Plummeting hardware costs are leading to an explosion of interest in new applications of embedded systems. Component-based software development (CBSD) would be ideally suited to the development of families of flexible, adaptable embedded systems applications, but unfortunately the state-of-the-art does not support the special requirements of embedded applications, particularly meeting the sever resource-constraints and the expression and validation of non-functional constraints. PECOS seeks to enable CBSD for embedded systems by defining a meta model as well as a repository for components that reflects non-functional requirements, integrating these additional features in a graphical composition environment, and developing an ultra light component environment that allows to run the composed application on the embedded system.
The PECOS project aims to enable component-based software development for embedded systems. While focusing on architectural issues it touches upon the whole software development life cycle and addresses the major technological deficiencies of state-of-the-art component technology with respect to embedded systems by developing:
(i) a Component Model for embedded system components addressing behaviour specification and non-functional properties and constraints;
(ii) a Component Repository utilising this model, supporting a composition environment and interfacing to a component specification environment;
(iii) an interactive Composition Environment for composing embedded applications from components, validating functional (e.g. interfaces) and non-functional compositional constraints (e.g. power-consumption, code size), generating the application executable for the embedded device and monitoring their execution,(iv) an Ultra-light Component Environment to install, run, test, and tune component-based applications on resource limited embedded systems and enable their management. By providing a coherent approach and methodology for programming of component-based embedded systems PECOS enables an efficient and competitive embedded system development.
To achieve PECOS's objectives, the work plan comprises the following work packages with the focus on the user's needs, specification of components, construction of applications out of components, management of existing components and deployment of software components for embedded systems:
(i) Requirements and case study. The case study is used as basis for the requirements and for the validation of (ii) ... (iv). It is end user centric and concentrates on development of embedded devices for industrial automation;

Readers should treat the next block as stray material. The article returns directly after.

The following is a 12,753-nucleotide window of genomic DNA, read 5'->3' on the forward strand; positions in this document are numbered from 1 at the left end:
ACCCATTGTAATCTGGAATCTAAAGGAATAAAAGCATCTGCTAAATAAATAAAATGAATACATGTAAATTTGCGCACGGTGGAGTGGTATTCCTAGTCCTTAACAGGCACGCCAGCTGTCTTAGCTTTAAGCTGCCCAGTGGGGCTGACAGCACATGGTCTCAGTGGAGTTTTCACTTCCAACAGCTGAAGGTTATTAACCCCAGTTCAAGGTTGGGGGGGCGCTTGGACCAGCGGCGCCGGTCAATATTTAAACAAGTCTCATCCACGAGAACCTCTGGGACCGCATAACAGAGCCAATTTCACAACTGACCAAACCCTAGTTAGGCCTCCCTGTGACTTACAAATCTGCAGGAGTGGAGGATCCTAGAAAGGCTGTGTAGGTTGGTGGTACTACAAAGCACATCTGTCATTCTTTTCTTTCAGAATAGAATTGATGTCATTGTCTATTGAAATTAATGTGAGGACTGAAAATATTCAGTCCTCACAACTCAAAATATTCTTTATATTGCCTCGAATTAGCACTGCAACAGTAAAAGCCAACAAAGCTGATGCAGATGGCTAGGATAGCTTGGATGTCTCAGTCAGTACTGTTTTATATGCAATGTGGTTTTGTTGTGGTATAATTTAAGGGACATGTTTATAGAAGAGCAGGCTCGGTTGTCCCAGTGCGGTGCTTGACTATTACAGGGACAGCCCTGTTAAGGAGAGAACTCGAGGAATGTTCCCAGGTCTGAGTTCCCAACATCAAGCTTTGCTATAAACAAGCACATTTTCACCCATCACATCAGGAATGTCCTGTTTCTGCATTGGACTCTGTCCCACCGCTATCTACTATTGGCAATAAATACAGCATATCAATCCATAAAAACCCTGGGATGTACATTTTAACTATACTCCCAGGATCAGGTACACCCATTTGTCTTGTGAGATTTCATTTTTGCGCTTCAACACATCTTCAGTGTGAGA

(ii) Component Model and Repository. PECOS aims to apply, build upon and extends existing standard modelling and specification media (e.g. UML, OCL, XML, IDL). These (general) specification techniques will be investigated to identify their appropriateness to embedded system development. Wherever needed, enhancements will be suggested to facilitate the description of components and component architectures with emphasis on non-functional properties and constraints, such as real-time constraints, memory footprint, and run-time power consumption. A key deliverable will be a component repository to support the storage and retrieval of embedded system components conforming to the component model;
(iii) Composition Environment. A composition environment will be developed to support graphical composition of software components. This component environment will be able to check the non-functional properties and to retrieve and use components stored in the component repository;
(iv) Ultra-light component environment. This run-time environment will enable embedded component-based applications to run under very limited resources. Depending on the available resources of the embedded device this runtime system will provide component distribution and (un)installation, component versioning, and support for profiling/debugging. The elaborated results will be validated by an implementation of an embedded device for industrial automation. This case study will also demonstrate the benefits of component-based software development.
Consequently the following milestones reflect the major achievements of PECOS:
M1: Requirements of case-study (embedded devices for industrial automation);
M2: Component model (Meta model for component and architecture specification);
M3: Component repository prototype;
M4: Composition environment prototype;
M5: Ultra-light component environment (Java-based and C++/C-based prototypes);
M6: Embedded system prototype based on PECOS technology.
Funding SchemeCSC - Cost-sharing contracts
1181 NC Amstelveen